Section 69A has come under fire for allowing the government to censor online content through an opaque mechanism. In February 2023, an RTI by MediaNama revealed that as many as 4,987 URLs were blocked under Section 69A by the Indian government between January 2022 and October 2022.

It was also revealed in 2022 that the Information Technology Ministry’s Review Committee has failed to ensure that powers under Section 69A are not arbitrarily enforced. The Review Committee was in charge of assessing the validity of past blocking orders issued under Section 69A of the IT Act and was constituted under Rule 419A of the Indian Telegraph Rules, 1951 and has the responsibility to ensure that Section 69A is not misused.

Such checks and balances were the basis of the Supreme Court’s judgement in the Shreya Singhal case, which upheld the provision. However, not a single Section 69A blocking order issued by the government since 2009 was revoked by the committee.

Other sections of the IT Rules Act have also come under fire. In 2021, a Bombay High Court judgement had stayed Rules 9(1) and 9(3) of the IT Rules Act, which required digital news publishers to create a three-tier grievance mechanism and to observe a Code of Ethics. The court held that the provisions were unconstitutional and inappropriately elevated voluntary norms to mandatory status.

Similarly, a Madras High Court judgement prevented the government from taking action under Rule 3 and 7 which require social media platforms to take down content that violates norms and deprive intermediaries of protection from content posted by users in case of non-compliance. Thus, whether or not the IT Rules actually allow the Ministry of Information and Broadcasting to regulate online news is a matter that is yet to be decided by the court.

How channels are being blocked

According to Shruti Narayan, Asia Pacific Policy Fellow at Access Now, an international human rights organisation, “It appears that the Government is using Rule 15 of the IT (Intermediary Guidelines) Rules 2021, which permits the government to block information. Rule 15 contemplates that such blocking order should follow a recommendation from the Inter-Departmental Committee constituted under Rule 14. The committee may order that certain content should be deleted, modified, or blocked, under Rule 14(5)(e) or (f). This recommendation is not in itself binding and is merely to be taken into consideration by the MIB. The authorised officer must place the committee’s recommendation before the Secretary, MIB, who must approve the issuance of a blocking order.

The Committee itself is supposed to issue orders after holding a hearing on a complaint which may be referred to it by the MIB. Such complaints must be in writing. (Rule 14(2) and 14(3)).

“An emergency procedure is also prescribed under Rule 16 where the Secretary, MIB can approve a blocking order without the Committee’s recommendation without giving the affected party ‘an opportunity of hearing.’ Within 48 hours of such order, the Committee must be notified of the order for consideration and recommendations.”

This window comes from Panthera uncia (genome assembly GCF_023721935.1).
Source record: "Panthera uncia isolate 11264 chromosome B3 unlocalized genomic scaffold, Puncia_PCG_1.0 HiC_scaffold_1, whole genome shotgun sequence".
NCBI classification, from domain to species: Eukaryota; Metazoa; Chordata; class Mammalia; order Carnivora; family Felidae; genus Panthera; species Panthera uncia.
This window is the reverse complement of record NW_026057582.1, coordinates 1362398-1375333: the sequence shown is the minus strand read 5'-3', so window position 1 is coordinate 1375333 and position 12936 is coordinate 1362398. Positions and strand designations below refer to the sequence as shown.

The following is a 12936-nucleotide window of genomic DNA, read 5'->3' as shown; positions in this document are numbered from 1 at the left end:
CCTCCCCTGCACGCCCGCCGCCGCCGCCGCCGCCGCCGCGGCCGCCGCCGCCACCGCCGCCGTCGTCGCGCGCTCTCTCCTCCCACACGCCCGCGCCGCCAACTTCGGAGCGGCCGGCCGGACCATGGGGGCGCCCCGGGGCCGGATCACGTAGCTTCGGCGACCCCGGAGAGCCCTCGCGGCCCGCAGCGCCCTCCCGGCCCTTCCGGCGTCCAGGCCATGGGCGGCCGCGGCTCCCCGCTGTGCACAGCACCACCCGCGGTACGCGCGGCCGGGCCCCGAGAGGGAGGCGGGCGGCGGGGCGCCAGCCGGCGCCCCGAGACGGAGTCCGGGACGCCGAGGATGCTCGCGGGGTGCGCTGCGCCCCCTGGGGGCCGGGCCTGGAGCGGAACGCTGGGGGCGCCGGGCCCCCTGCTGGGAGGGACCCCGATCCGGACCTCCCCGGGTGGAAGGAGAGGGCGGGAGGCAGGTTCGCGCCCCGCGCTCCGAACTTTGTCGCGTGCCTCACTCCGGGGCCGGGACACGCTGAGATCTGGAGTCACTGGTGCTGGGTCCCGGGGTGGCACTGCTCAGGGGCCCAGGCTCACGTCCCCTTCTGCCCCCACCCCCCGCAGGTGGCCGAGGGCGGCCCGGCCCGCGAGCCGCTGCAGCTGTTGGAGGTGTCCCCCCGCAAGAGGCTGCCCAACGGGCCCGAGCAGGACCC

The other side

According to Pranesh Prakash, a legal expert and co-founder of the Centre for Internet and Society, a non-profit that engages in policy research, the government is required to hear Bolta Hindustan’s side of the story. “If one reads the Shreya Singhal judgement, orders can be assailed in court. For which, you need a speaking order (order with reasons). Just as one cannot ban a book in India without reasons, it is unconstitutional to ban a Youtube channel in India without reason or making the reasons public.”

Prakash continued, “Bolta Hindustan has the right to know why they have been banned, rules under Section 69A require the govt to contact the originator of the information and provide a right to hearing. Since the owners of the channel are identifiable they should be provided an opportunity to be heard, which is in contravention of the rules. Not providing a reason to Bolta Hindustan and making it public is in violation of the Shreya Singhal judgement, which upheld 69A but with the understanding the orders can be effectively challenged, for which you need to know why a decision was taken.

“By not communicating that decision to Bolta Hindustan, this goes contrary to the Shreya Singhal judgement. It is also contrary to article 19 of the International Covenant on Civil and Political Rights (ICCPR). It should be thrown out if challenged in court and not how democratic societies should carry out censorship,” Prakash said.

Narayan concurred, “Blocking speech without giving the person whose speech is being blocked an adequate and meaningful opportunity to be heard is not lawful. Rule 14(4) does provide the publisher of news and current affairs content an opportunity to be heard before any order is passed by the Committee. The opportunity to be heard is essential for any procedure curtailing the right to free speech to be Constitutionally valid. It is not clear why, if the orders were issued under Rule 15 as reported, this procedure was not followed. When the Supreme Court upheld Section 69A of the IT Act, in Shreya Singhal (2015), the Court was only considering Section 69A read with the IT (Blocking) Rules, 2009. As part of its reasoning, the Court specifically noted that ‘The Rules further provide for a hearing before the Committee set up – which Committee then looks into whether or not it is necessary to block such information. It is only when the Committee finds that there is such a necessity that a blocking order is made. It is also clear from an examination of Rule 8 that it is not merely the intermediary who may be heard. If the ‘person’ i.e. the originator is identified he is also to be heard before a blocking order is passed. Above all, it is only after these procedural safeguards are met that blocking orders are made and in case there is a certified copy of a court order, only then can such blocking order also be made.”